So to the Fleece on a Friday night. It is warm and packed, almost definitely sold-out. Just the sort of atmosphere you want for a slice of R&B. First band up were Billy Whizz: dire. Second up were 3-piece The Soulvents whose musical influences were given away by the singer's Fred Perry shirt and Mod-ish haircut. The guy was one excellent guitarist and his repertoire was impressive, unfortunately he had no stage presence whatsoever. Anyway Steve Marriott & Weller influences aplenty, he covered one Weller track and finished with a crowd pleasing All through the City. Definitely worth catching again.
And so to Mr Johnson, who as per usual was joined by Blockhead Norman Watt-Roy and Dylan Howe on drums. Wilko looks more and more like Alf Garnett every year and Norman is like the butler in a Hammer Horror film. Pretty they ain’t, but my God can they still brew up some R&B! Wilko is as energetic as the very first time I saw him and this is music as it should be – R&B in a small sweaty bar.
As usual the Dr Feelgood songs go down best – I remember Back in the Night, She Does It Right, Don’t Let Your Daddy Know, Sneakin’ Suspicion, Keep it Out of Sight, The More I Give, Paradise and Twenty Yards Behind. Wilko was joined by Jerry Tremaine (I think that was his name) on vocals and harp for a storming Woolly Bully and Roxette. Dr Dupree was also in the mix somewhere. A single encore – a rollicking Bye Bye Johnny – it is always good to see Mr B Goode, the patron saint of R&B, make an appearance!
I’m already looking forward to the next time Wilko and co. are in town!
Saturday, 7 May 2011
Reading South Park, 5th May
I first saw John Otway live around 1981/82 on the same bill as UK Subs and Gary Glitter (go figure!). I need to point out that this was before Mr Glitter had been outed as a paedophile. On the night, the UK Subs were Sh1t, I was totally underwhelmed by the young-ish Otway and Gary Glitter (and the original Glitter Band with 2 drummers) were superb!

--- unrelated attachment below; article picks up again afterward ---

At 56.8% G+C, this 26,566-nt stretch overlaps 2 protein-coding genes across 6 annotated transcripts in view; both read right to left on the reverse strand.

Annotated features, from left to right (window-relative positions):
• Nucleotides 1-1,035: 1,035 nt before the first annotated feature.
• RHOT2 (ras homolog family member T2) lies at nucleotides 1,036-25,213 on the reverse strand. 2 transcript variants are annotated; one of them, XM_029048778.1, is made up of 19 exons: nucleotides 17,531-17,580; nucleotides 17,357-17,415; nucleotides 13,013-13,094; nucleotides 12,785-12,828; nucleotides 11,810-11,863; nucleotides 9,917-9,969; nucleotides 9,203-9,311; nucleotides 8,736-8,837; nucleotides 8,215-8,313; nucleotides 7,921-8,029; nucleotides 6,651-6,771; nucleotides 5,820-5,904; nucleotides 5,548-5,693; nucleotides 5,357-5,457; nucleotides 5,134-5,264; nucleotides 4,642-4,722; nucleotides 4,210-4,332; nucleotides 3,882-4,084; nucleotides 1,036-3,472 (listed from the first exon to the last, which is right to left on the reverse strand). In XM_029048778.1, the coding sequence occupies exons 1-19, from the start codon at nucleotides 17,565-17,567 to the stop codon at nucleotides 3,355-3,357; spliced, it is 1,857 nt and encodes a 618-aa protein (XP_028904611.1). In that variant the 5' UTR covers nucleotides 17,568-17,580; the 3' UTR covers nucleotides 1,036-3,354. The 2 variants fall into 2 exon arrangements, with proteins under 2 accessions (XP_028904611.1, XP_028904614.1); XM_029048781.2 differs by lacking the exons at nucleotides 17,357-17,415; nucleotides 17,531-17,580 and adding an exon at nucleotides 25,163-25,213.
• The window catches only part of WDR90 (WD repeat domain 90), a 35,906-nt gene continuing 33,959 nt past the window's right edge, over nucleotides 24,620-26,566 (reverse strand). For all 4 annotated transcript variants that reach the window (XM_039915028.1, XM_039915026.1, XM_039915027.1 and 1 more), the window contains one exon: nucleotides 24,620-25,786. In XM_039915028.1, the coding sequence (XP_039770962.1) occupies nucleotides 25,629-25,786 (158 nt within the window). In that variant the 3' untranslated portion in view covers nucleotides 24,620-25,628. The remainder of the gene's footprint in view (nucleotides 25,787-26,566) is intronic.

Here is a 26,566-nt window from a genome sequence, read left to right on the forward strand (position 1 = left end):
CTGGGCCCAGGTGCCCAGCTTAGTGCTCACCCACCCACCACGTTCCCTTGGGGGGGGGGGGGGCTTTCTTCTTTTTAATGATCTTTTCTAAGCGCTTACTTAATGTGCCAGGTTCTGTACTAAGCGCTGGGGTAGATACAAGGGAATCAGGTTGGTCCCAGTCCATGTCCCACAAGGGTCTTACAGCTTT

Rolling forward to about 2 years ago, on a whim my friend Jarrod and I caught a JO & WWB show at the Windsor Arts Centre. I remember saying at the interval that what we had witnessed was either total cobblers or absolute brilliance, but I didn’t know which. Anyway after the second half we decided it was the latter and are both now confirmed fans. We also saw him last autumn in Gloucester, with his ‘Big Band’, although I drank so much that night that frankly, memories of the show, and the afternoon rugby game, are somewhat hazy!
Anyway to Reading: instead of the usual tiered seating at the venue, there were just chairs on the floor. The audience was perhaps 200-250 people, mostly fat fifty-somethings (yes … like me!), but with a smattering of people outside that profile. As usual a fair number were diehard fans and, again as usual, both Otway & WWB mingled with the audience before the gig, in the interval and after the gig. Pretentious they are not.
Seeing Otway is an event rather than a gig. The songs don’t change much, the patter between songs is familiar, Otway’s boy-ish enthusiasm, honesty and showing off would be totally daft in other settings but just works. Add in WWB’s excellent musicianship and dead-pan humour and you have a winning formulae. As Otway says … Wild Willy is just a Musician, whereas I’m a star!
So what was new on the night? It’s the first time I’ve ever seen a wheely-bin used in an act for a start. It housed Wild Willy’s amp for his electric guitar and was open and closed as appropriate. Totally idiotic, but it worked brilliantly. WWB also introduced a Pete Townshend guitar wrecking segment, although the damage was done DIY-style with a hammer and saw! After the show the guitar was flogged for £35! Musically, the highlight may well have been a touching(!!) rendition of Rolf Harris’ ‘Two Little Boys’.
An Otway concert is like a Jonathan Richman concert (another favourite of mine), in that you smile all the way through it and all the way home. It is that kind of experience.